How Far Does Colonoscopy Go?
Our content is not intended nor recommended as a substitute for medical advice by your doctor. Use for informational purposes only.
1. How far does a colonoscopy go?
From its name, the colonoscope goes as far as the entire colon. Also, it can pass through the last part of your small intestine (called the terminal ileum).
Understanding the colon and its length.
Your colon is not a straight vertical structure. Instead, it follows a semi-circular course around your abdomen ending in the rectum and the anal canal.
Your colon is about 120-150 Cm (about 4-5 feet). It starts in your abdomen’s lower right part quadrant with the caecum.
The caecum is a continuation of the last part of the small intestine (called the terminal ileum. The caecum then continues upward as the right ascending colon.
Then, the colon bends to the right to form the horizontal (transverse colon). Finally, near the spleen, the colon goes down again on the left side of your abdomen as the (left descending colon).
Before the rectum, the colon forms an S-shaped segment called the sigmoid colon, which connects the descending colon to the rectum and anal canal.
The following table shows the average lengths of different parts of the colon:
Average length (cm)
|The anal canal
During a colonoscopy, your doctor introduces the colonoscopy through the anal canal and the rectum. Then, the colonoscope slowly advances through the sigmoid, descending, transverse, descending colon to reach the caecum.
The colonoscope often passes through an opening at the caecum as far as the terminal ileum (the last portion of the small intestine).
The terminal ileum is your colonoscope’s farthest point (see the illustration below).
How can the colonoscope go so far?
The colonoscope is a long flexible tube-like device reaching about 170-180 cm. Sometimes, the entire length of the colonoscope goes inside your bowels.
The front tip of the colonoscopy is highly flexible and can be controlled in any direction.
The colonoscopy is capable of going as far as the terminal ilium, aided by:
- Its flexible nature makes loops and takes the shape of your colon.
- It uses air (or Co2) to inflate your colon so it can pass easily.
- The tip of the colonoscopy (last 10 cm) is often very flexible and can be directed to any angle.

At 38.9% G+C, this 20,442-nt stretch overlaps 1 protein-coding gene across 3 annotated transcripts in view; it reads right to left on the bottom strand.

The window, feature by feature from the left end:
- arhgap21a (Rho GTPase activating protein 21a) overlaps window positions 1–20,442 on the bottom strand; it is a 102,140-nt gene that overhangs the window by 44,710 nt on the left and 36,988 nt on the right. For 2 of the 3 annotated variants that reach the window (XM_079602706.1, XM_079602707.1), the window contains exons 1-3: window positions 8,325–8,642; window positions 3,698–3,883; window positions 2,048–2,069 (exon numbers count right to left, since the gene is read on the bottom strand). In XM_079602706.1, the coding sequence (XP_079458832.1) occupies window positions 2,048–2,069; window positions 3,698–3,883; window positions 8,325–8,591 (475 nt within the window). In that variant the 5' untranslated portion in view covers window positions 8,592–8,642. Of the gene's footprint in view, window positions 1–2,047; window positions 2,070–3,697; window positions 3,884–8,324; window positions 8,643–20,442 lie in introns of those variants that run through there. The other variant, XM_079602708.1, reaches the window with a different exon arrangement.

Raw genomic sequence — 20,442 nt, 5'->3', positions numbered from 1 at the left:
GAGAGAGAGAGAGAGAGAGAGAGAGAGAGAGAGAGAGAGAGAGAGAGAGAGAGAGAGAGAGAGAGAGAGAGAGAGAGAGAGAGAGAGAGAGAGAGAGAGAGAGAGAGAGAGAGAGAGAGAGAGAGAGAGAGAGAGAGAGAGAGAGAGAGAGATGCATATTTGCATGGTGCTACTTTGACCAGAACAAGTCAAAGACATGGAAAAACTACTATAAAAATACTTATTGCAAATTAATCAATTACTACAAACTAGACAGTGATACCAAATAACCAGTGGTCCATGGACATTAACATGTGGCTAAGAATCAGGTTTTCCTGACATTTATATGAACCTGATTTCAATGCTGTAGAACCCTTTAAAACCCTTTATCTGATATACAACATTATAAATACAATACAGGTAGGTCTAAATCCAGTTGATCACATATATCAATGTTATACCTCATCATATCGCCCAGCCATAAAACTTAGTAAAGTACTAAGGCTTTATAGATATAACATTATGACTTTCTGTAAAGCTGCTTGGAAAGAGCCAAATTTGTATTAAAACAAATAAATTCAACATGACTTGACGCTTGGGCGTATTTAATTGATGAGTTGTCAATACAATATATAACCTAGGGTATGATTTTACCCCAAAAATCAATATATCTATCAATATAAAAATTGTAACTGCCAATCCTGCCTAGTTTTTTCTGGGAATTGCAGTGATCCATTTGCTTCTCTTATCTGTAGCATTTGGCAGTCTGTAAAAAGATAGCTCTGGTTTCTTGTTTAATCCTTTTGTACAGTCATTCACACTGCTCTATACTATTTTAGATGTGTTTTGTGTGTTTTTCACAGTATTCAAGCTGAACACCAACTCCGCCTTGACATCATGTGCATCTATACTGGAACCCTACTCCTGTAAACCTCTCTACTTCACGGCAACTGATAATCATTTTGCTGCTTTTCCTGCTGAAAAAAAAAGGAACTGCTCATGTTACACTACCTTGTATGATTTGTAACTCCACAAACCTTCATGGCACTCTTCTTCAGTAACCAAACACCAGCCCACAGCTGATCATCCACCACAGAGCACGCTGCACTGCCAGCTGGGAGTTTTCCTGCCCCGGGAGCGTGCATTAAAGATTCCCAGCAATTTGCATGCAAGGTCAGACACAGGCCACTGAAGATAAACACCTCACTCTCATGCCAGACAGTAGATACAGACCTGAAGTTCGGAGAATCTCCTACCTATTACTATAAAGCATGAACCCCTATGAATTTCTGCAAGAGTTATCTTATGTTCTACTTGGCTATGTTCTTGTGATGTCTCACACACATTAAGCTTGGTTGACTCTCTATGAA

- Your doctor may use lubricant on the surface of the colonoscopy to help its passage through the colon.
Can a colonoscopy cause bowel perforation?
The prevalence of bowel perforation during a colonoscopy passage is about 1:1000 to 1:1400.
It is a rare but dangerous complication that can occur due to the passage of the colonoscopy or intervention, such as taking a biopsy or removing a polyp.
The most common site of colonoscopy-related bowel perforation is the rectum and sigmoid colon. The sigmoid colon.
The table below illustrates the perforation frequency according to the part of the colon (reference).
|How common (% of all perforation events)
|Rectum and sigmoid colon
Symptoms of a perforated bowel after colonoscopy:
- Sudden onset of severe intolerable abdominal pain during or just after the colonoscopy.
- Severe tenderness over the abdomen.
- Blood in the stool (it usually occurs without perforation). Painless bleeding of small amounts of blood is not a cause of concern after a colonoscopy.
- Severe bloating or distension.
- A sense of localized mass after colonoscopy.
- Fever and chills (often start hours after colonoscopy).
- Severe anorexia, nausea, and vomiting.
- Untreated bowel perforation may result in severe bacterial infection and low blood pressure (septic shock).
Should you be worried about a colonoscopy?
No procedure without risks. Compared to surgery, colonoscopy is a relatively safe procedure. In addition, the incidence of complications from colonoscopy is very low.
Don’t overthink the procedure; go for it if your doctor recommends it.
Colonoscopy is very helpful in detecting and preventing serious diseases such as colorectal cancers, inflammatory bowel disease, etc.
So, go for it once recommended by your doctor. Discuss any questions or concerns about the colonoscopy with your gastroenterologist or nurse.